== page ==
A Wyre mum has set up a trust to help parents who believe their children were left disabled after they took anti-epilepsy medication when they were pregnant.
Janet Williams, of School Lane, Pilling, had already started up a charity and support group for mums and dads of children with foetal anti-convulsant syndrome and was part of a group of parents fighting through the courts to sue a drug manufacturer for damages.
But the case was dropped earlier this year after legal aid was withdrawn.
The 47-year-old has been involved in starting a new trust, called FACT (Foetal Anti-Convulsant Trust) and hopes to work with the Government and drug companies to look into the problem.
Janet was pregnant with sons Lee and Philip – now 21 and 20 – when she was taking the drug Epilim to control her epilepsy, which she has suffered from since her teenage years.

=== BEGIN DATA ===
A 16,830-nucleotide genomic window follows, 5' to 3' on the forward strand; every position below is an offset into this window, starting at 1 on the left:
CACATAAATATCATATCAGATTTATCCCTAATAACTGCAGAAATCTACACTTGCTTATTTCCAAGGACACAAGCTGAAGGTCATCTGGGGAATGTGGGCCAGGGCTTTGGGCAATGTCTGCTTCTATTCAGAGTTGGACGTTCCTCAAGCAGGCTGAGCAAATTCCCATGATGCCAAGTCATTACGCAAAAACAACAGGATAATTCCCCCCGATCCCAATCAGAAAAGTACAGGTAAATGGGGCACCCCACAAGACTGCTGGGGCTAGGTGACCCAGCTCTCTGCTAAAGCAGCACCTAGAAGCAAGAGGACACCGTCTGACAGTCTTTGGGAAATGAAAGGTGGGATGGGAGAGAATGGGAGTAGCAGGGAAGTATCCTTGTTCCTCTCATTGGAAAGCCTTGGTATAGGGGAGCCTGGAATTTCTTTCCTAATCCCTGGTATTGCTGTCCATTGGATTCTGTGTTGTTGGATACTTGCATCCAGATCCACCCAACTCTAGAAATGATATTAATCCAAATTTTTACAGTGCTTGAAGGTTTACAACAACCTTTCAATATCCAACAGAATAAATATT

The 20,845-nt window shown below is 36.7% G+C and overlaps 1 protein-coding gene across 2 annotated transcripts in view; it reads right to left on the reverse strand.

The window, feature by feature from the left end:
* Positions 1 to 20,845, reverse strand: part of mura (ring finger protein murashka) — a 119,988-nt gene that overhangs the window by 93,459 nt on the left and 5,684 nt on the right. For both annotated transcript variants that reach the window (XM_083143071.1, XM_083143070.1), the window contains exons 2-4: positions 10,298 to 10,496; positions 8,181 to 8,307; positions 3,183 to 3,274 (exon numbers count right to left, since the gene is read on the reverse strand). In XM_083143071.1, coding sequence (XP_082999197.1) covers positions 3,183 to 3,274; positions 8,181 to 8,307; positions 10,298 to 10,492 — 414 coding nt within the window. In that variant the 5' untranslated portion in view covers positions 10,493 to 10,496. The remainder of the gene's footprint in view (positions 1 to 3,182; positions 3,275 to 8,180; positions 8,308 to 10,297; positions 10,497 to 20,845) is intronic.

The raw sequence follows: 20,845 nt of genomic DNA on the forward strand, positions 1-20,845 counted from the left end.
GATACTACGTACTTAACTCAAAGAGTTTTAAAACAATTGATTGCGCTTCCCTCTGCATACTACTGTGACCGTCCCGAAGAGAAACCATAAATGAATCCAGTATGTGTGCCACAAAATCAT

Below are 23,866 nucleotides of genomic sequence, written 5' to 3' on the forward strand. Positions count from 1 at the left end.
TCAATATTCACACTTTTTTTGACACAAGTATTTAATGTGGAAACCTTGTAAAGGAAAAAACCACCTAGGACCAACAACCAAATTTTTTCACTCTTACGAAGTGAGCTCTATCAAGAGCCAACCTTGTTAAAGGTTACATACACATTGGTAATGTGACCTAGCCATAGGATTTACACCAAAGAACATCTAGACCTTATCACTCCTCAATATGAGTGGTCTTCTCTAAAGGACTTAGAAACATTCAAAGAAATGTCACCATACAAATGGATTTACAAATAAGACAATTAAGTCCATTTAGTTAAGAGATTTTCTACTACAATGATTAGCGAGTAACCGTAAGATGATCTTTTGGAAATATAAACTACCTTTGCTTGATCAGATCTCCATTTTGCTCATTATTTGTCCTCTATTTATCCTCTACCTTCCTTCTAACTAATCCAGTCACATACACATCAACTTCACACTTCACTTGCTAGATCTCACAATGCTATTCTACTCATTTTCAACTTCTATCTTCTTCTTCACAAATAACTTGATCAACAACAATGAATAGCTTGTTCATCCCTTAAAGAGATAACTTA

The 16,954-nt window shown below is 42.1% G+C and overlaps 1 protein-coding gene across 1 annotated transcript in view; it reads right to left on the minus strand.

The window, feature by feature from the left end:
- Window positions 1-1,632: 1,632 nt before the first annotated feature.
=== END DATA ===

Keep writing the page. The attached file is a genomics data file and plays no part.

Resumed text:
She said: “At OACS (Organisation for Anti-Convulsant Syndrome), we have around 600 children on our books.
“There are a small proportion with spina bifida and kidney malfunction, but the vast majority have cognitive development difficulties, some are on the autistic spectrum.
“Both my sons have cognitive development and speech and language difficulties and difficulties with vision.
“A lot of children are affected far more seriously.
“As a mum you do feel somewhat guilty and take some element of the blame.
“You know it’s not your fault, but you also know it was because of medication you were taking, so you can’t help but feel in some way to blame.
“A lot of these parents will be looking after their children for the rest of their lives – some of the children are in their 30s now. But what happens when their parents are gone?
“It’s very similar to the thalidomide incident really.
“It was only in 2006, they started putting big warnings on the patient information leaflets – Epilim has been going since 1978.
“We just want both the Government and the drug companies to face up to their responsibilities.
“We want to make sure women are fully informed – before they get pregnant.
“We want to make sure they are armed with enough information to be able to make that choice, we’re not saying people should stop taking their medication.
For more information, log on to www.oacs-uk.co.uk.